Record setter ready for next step

AUSTIN, Texas - - If you listen quietly you can hear the beeping of the delivery truck backing its way into Darrell K Royal Texas-Memorial Stadium to drop off the university's latest statue.

Its dimensions are much bigger than the 5-foot-10, 205-pound stature of the player himself, Aledo (Texas) running back Johnathan Gray. But that shouldn't come as a surprise.

Everything about the nation's top running back and second-rated player in the ESPNU 150 is larger than life.

His high school statistics -- Gray rushed for 10,908 yards and a national-record 205 touchdowns. He is at or near the top of so many national and state rushing and scoring lists that it's hard to keep count.

His collection of awards -- Gray helped Aledo win three-straight state titles, and was twice named Mr. Football USA and Gatorade National Player of the Year.

That smile -- not only is he one of the state's all-time great prep players, but also one of its most endearing.

OK, so there isn't a statue erected in his honor … yet. For goodness sake he hasn't even signed his scholarship or enrolled at Texas.

But to hear people talk about him as the second coming of Earl, Ricky, Cedric or something even more inhuman would lead you to believe it's only a matter of time.

"It's like he walks on water," laughed James Gray, Johnathan's father.

James was a highly touted back in his own right out of Forth Worth (Texas) Trimble Tech. He left Texas Tech one semester short of his degree with 4,066 rushing yards, then a school record, and is still No. 2 behind Byron Hanspard.

But he never had someone tell him some of the things that's they've told him about his son.

"I've had people tell me that he is going to win three Heismans in a row," James said.

Gray would become the first player in college football history to accomplish that feat. So three is probably a stretch, but who's to say one isn't a possibility?

You can't at this stage of his career.

Gray, who resides some 200 miles northwest of Austin, has warranted the outlandish and somewhat absurd expectations with one of the all-time great careers. Rushing for 818 yards and 13 touchdowns in three state title games will do that.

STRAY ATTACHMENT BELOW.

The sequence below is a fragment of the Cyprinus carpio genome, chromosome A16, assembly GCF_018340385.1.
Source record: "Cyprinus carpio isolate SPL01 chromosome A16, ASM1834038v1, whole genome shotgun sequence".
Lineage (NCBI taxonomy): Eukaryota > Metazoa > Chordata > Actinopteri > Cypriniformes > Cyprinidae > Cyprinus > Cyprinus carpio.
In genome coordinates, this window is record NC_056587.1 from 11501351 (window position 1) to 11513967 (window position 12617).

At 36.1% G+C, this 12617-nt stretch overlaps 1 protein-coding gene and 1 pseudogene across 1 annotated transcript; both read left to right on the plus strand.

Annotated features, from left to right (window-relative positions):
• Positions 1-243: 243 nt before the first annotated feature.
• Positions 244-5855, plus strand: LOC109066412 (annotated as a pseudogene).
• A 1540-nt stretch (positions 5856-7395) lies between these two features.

But Gray, schooled by his father in discipline and team-first attitude, isn't so much concerned with personal achievement as he is about getting Texas back to its winning ways.

"I definitely can't wait to get down there and play with all of the commits that have committed for 2012," said Gray, who is almost healed from an ankle injury suffered in the Under Armour All-America Game on Jan. 5. "We are all excited to play. There are high expectations but I think we can live up to them. We are going in with the mindset of getting better, win some national championships and get the program back to where it should be."

That's not to say he doesn't have high expectations for himself.

"My expectations are high," Gray said. "I'm going in with the mindset of learning the game first and take what I learn out on the field. From there I'm just going to work hard, play hard and play my heart out."

But he also understands he will be a freshman playing a position which will bring back two promising players next season in sophomores Malcolm Brown and Joe Bergeron.

The duo rushed for a combined 1,205 yards and 10 touchdowns despite being banged up at different times of the season.

"Since they have already been there for a year and know the ropes I am going to go in and learn from them and play hard," said Gray, who took his official visit to Texas over the weekend. "I think we will all work well together. It's a three-headed monster. You have a power back, a speed back, basically power and speed. That's what you want out of your backfield. I think we will mold together great."

How exactly they'll mold together remains to be seen. But with so much uncertainty at quarterback, the Longhorns figure to rely heavily on these three to keep the offense churning.

"My expectations are for him to go down there and be part of something great," James Gray said. "From my perspective, I wish it would be a situation where he doesn't get to carry the ball that much. If that is the case, then that means that Malcolm and Joe are doing a great job."

Even if Brown and Bergeron are getting the bulk of the carries, Texas is still going to need a change of pace back for its Wildcat formation now that Fozzy Whittaker is gone. Gray would seem to be just the guy for the job.

And his pass catching abilities out of the backfield are so polished (26 receptions for 540 yards and five touchdowns last season) that he'll surely be an option for third-and-longs too.

"That's something as a running back that you want to do, catch the ball," Johnathan Gray said. "You don't want to take too many hits. I like catching the ball out of the backfield. It's a skill factor and you want to put your skill players out there."

The Grays have spoken at length about playing time, the idea of starting and what that even means on a large scale. Right now those are all secondary factors to Gray's primary goal of winning games.

"I'm not too much worried about playing time," Gray said. "Time will come and the best players will play. Once my time comes I will try and shine and work hard at it."

William Wilkerson covers University of Texas football and recruiting for HornsNation.
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